Election Anxiety, Violent Squatters: Your Saturday US Briefing

(Bloomberg) -- Hello from Washington, where the weather—spring-like after a blast of snow—is less predictable than the 2024 presidential race has been so far.

Most Read from Bloomberg

After Republican front-runner Donald Trump’s easy wins in Iowa and New Hampshire, the focus shifts on Saturday to South Carolina, where President Joe Biden needs the kind of Democratic support that revived his White House bid four years ago. Florida, an increasingly important hub for deep-pocketed political donors, is another winter destination. Though both men are well-known to voters, early signs show Wall Street is more anxious about the election than at this time in 2020 and 2016. And how excited are Americans? Television viewer stats tell the story.

Biden’s decision to pause approval of new licenses for US exports of liquefied natural gas shows he’s determined to make fighting climate change a part of his re-election bid. But it creates new vulnerability for US allies, notably European countries that shifted to LNG from the US and other producers after Russia’s 2022 invasion of Ukraine.

Closer to home, California’s policies to phase out fossil fuels risk squeezing consumers by pushing up gasoline prices that are already among the US’s highest. That’s according to Chevron executive Andy Walz, who questions whether the company can keep investing in its California refineries amid the green push by politicians in the state, which remains the second-largest consumer of gasoline in the US.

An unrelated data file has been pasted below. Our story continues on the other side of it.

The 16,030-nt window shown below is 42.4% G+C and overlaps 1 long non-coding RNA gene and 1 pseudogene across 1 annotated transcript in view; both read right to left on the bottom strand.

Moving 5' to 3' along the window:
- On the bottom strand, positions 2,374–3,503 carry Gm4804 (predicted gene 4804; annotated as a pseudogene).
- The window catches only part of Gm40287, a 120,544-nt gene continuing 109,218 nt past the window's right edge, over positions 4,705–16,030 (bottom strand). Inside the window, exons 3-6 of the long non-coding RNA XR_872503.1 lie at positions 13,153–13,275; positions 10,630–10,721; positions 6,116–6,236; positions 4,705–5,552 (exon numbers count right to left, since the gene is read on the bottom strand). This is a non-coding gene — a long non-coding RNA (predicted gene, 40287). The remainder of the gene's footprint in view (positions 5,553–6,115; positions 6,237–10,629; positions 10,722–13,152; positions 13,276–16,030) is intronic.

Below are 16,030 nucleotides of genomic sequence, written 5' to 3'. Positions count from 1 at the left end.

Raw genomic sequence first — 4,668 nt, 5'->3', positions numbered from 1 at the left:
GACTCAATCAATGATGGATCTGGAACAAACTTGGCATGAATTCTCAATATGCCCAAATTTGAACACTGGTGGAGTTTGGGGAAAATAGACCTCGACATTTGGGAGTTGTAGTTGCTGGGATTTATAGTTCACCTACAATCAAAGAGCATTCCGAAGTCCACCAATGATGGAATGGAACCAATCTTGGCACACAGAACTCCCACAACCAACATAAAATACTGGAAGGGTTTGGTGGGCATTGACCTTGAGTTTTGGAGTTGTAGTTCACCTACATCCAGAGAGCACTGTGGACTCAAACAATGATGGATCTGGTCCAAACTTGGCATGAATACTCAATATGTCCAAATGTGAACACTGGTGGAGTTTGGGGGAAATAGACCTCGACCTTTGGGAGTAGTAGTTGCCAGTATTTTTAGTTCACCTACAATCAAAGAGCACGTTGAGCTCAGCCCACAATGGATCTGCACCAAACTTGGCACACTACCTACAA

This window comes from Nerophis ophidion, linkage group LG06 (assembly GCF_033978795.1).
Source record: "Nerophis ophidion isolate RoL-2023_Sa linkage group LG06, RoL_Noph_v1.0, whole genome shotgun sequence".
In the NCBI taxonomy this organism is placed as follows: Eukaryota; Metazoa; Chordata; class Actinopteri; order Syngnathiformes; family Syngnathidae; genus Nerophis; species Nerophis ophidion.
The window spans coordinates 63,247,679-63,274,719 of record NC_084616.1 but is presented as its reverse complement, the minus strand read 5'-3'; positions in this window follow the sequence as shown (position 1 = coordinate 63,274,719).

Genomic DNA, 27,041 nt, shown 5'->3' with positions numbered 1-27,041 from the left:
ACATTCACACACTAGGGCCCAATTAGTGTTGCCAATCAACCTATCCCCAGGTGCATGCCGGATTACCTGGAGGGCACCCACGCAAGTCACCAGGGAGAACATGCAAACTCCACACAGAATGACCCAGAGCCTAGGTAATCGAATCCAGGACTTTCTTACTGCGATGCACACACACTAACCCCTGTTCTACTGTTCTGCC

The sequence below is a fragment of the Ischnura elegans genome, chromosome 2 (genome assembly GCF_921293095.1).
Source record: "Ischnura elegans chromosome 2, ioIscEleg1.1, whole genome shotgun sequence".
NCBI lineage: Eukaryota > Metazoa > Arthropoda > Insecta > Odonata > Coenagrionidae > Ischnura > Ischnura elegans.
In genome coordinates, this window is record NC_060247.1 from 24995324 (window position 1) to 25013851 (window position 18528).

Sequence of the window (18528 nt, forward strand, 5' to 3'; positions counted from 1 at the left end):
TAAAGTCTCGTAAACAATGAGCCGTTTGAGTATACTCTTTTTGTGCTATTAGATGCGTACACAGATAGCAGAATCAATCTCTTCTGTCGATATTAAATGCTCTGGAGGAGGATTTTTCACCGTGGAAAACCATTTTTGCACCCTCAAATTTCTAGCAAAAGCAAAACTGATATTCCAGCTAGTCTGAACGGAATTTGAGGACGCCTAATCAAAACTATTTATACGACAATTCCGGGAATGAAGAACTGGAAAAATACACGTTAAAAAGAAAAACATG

Squatting may conjure up hipsters taking over funky old industrial buildings. In Atlanta, it’s taking a rougher turn as a real-estate boom, soaring housing costs, post-pandemic homelessness and the interests of Wall Street landlords collide. It’s gotten to the point that owners offer intruders money to leave illegally occupied rental homes. Many property managers won’t check on suspect houses alone because squatters might get violent. “They got to live in a home for seven months, wreck it and leave,” says one rental home co-owner.

Fake, sexually explicit images of Taylor Swift generated by artificial intelligence are prompting calls for stronger safeguards by social-media companies, such as Elon Musk’s X, against so-called deepfakes that are proliferating online. The White House urged the companies to act and said Congress should consider legislation. We reported on this obstacle last fall: there’s no US federal law against the creation of deepfake porn. X has said it is removing the images and taking action against the accounts involved in spreading them.

While Trump hasn’t secured the Republican presidential nomination, his shadow has been looming over Congress, where pressure by the former president is making House Republicans resist a deal for tying together Ukraine aid and an immigration crackdown. A $78 billion package of tax measures, including breaks for business and an expanded child tax credit, also isn’t ready yet. Both might come to a head next week.

Finally, AI also is on the minds of the spy world, which is nervously trying to harness the technology. But whose side is it on?

Enjoy your Saturday and come back tomorrow for a look at next week’s key events.

Most Read from Bloomberg Businessweek

©2024 Bloomberg L.P.